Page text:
Saturday, February 24, 2018

Reading the Bible: For Content vs. For Devotion

What does it mean to read the Bible “devotionally”? Does reading the Bible for content compete with reading the Bible devotionally? My guess is that most Christians would see contrary purposes in the two ways of reading. As part of the requirements for one of my classes, students are required to read 6-7 chapters of the Bible each day. One student commented at the beginning of the semester that he wasn’t used to reading the Bible that way. He usually read the Bible “devotionally:” certainly no more than a chapter at a time, more likely just a few verses. After reading, he would then spend time reflecting on what he had read. That is, perhaps, what most people mean by reading the Bible devotionally. The problem with that approach is that it is almost impossible ever to get the scope of the section, let alone the scope of the whole book, or the place of the book in the Bible as a whole.

Perhaps the difficulty is that we have the wrong idea of what it means to read the Bible devotionally. Devotional reading is a way of reading that is intended to increase our devotion to the God we serve. We best increase that devotion by getting to know the content of the Bible in a more thorough fashion than is the case for most of us. One thing that we will find in gaining a more thorough knowledge of the Bible is that we have often put God in our own convenient little boxes. Another way of putting it is that God is stranger and more unpredictable than we think. Because Achan violated the ban, God required that the Israelites stone him and his family to death (Joshua 7). When Saul violated the ban, God merely told him that he would not become the head of a dynasty. Saul remained king (1 Samuel 15). When David committed adultery and murder, he was not executed. He was not even explicitly required to offer a sacrifice (2 Samuel 12). I would argue that David did offer sacrifice (based on what he said in Psalm 51), because he also understood the requirements of the laws in Leviticus, but not based on an explicit requirement voiced by Nathan.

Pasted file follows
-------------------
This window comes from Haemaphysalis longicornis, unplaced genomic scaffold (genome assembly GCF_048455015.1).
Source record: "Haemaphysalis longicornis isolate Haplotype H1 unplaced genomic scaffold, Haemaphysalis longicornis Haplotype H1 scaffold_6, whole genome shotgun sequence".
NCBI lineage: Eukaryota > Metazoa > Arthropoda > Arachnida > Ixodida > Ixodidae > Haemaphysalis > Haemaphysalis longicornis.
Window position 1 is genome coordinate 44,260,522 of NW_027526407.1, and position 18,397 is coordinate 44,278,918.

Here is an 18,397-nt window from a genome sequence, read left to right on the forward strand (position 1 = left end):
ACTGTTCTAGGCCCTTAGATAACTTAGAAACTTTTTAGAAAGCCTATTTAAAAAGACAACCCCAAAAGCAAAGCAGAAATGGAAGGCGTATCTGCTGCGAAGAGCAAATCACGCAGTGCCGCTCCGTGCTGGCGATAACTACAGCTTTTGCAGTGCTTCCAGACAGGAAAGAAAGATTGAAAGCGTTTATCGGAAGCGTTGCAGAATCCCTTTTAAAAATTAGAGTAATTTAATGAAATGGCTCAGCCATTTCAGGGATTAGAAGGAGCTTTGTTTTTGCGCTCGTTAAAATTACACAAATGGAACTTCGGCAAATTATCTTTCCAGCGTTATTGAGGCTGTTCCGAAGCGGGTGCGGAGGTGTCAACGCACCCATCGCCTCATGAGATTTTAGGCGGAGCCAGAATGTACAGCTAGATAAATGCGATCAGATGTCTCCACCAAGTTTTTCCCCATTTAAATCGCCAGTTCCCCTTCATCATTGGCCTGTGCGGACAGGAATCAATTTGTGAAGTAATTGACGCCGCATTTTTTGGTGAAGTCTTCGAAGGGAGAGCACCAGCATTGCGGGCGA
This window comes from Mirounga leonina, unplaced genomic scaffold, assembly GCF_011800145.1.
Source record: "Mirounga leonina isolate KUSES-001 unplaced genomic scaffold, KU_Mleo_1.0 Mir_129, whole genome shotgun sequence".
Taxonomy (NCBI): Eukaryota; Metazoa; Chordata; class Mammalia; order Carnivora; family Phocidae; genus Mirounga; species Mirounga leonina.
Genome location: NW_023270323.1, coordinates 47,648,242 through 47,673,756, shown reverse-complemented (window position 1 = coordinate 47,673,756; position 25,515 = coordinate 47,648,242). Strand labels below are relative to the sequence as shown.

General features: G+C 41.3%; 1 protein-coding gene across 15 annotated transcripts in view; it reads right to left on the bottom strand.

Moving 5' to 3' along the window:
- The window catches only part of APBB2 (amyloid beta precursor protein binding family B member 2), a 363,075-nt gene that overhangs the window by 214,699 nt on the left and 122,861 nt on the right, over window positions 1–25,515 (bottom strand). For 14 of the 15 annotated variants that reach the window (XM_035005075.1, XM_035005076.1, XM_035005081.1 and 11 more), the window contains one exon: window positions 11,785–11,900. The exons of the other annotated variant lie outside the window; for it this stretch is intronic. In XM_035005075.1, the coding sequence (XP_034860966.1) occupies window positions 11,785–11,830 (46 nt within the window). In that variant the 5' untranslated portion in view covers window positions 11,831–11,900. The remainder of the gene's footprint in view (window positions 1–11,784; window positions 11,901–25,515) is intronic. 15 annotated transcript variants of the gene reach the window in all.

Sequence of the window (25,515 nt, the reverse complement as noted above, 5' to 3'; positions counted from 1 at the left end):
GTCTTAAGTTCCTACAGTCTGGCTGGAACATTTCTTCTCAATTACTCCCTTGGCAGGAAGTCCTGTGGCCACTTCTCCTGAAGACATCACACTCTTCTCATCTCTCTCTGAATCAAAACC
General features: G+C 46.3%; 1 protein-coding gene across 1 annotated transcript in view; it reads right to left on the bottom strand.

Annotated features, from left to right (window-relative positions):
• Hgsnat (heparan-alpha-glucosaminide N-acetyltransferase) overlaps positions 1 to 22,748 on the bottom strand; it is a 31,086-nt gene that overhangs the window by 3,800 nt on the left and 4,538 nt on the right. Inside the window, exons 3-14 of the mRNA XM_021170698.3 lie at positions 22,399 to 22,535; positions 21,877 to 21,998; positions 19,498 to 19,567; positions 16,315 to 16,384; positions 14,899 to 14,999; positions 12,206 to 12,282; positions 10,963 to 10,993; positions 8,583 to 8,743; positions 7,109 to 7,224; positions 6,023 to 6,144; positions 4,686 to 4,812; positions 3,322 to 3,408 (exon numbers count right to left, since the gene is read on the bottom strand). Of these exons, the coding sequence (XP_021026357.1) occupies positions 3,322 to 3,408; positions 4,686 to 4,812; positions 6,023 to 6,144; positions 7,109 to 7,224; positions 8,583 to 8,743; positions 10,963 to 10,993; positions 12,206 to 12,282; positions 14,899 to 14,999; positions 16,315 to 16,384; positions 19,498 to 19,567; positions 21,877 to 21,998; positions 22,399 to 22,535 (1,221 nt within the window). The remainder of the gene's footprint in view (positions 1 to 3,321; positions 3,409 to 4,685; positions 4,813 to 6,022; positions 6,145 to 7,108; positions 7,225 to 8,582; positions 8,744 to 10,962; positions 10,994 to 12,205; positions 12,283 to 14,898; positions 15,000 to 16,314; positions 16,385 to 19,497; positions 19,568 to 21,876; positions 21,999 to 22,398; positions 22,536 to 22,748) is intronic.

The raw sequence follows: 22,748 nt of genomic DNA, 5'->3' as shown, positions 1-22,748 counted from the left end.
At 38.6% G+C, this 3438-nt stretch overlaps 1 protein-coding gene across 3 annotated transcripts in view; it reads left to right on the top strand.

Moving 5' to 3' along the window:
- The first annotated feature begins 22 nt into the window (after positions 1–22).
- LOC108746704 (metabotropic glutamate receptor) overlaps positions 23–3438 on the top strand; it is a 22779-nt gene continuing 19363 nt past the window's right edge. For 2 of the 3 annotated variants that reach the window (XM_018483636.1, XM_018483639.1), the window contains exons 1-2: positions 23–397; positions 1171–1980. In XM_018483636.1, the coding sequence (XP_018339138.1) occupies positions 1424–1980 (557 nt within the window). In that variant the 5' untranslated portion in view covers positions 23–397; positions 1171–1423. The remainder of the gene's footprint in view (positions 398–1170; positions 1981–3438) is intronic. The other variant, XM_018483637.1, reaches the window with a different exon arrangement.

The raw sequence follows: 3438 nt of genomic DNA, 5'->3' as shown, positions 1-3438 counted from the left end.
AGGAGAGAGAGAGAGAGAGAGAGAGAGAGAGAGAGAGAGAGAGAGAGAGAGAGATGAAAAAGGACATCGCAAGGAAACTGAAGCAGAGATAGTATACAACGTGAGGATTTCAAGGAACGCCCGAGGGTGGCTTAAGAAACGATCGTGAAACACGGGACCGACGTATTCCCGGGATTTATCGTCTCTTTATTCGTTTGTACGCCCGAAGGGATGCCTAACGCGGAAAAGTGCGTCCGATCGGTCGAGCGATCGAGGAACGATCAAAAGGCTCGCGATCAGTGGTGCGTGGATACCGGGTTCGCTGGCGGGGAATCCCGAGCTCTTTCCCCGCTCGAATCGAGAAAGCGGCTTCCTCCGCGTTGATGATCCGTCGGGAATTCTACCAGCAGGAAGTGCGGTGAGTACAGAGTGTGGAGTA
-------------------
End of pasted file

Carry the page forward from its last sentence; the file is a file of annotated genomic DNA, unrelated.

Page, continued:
But how does one go about reading the Bible for both devotion and content at the same time? By doing a little more work than most people put into their devotional reading. The first step is to have a reading plan that takes you through the whole Bible in a reasonable amount of time (1-3 years). Anything slower is too slow. Second, use a Bible that does not have subheadings in the text. Instead, once you have read through your reading for the day, go back and outline what you have read. Pick out the major points of the section you have read. Then pick out the subpoints of the section. Having done that, you will then have a grasp of the development of the story (or the psalm, or the prophesy) that you are working on. Based on that outline, begin asking questions. What is happening here? Why is it happening? What is God doing in the passage? What is God requiring in this passage? Why are the people acting the way they are? What is motivating their behavior? From the answers to these questions, you can then begin developing points of personal application. These applications do not necessarily mean, “What do I do now?” The application may be, “What should I have learned here?” “What should I believe about God based on this passage?” In other words, application may have as much to do with what we are to believe as it does with what we are to do. The Westminster Shorter Catechism Q&A 3 summarizes it this way: What do the Scriptures principally teach? The Scriptures principally teach, what man is to believe concerning God, and what duty God requires of man.

Once you have worked through a particular book, go back and put all your outlines together. See how the story develops, see how one section naturally flows into the next. As I said, this takes more time than perhaps you ordinarily devote to your “devotional” reading. But you will also come away with a more satisfying view of the Bible, and of the God who gave it to you.

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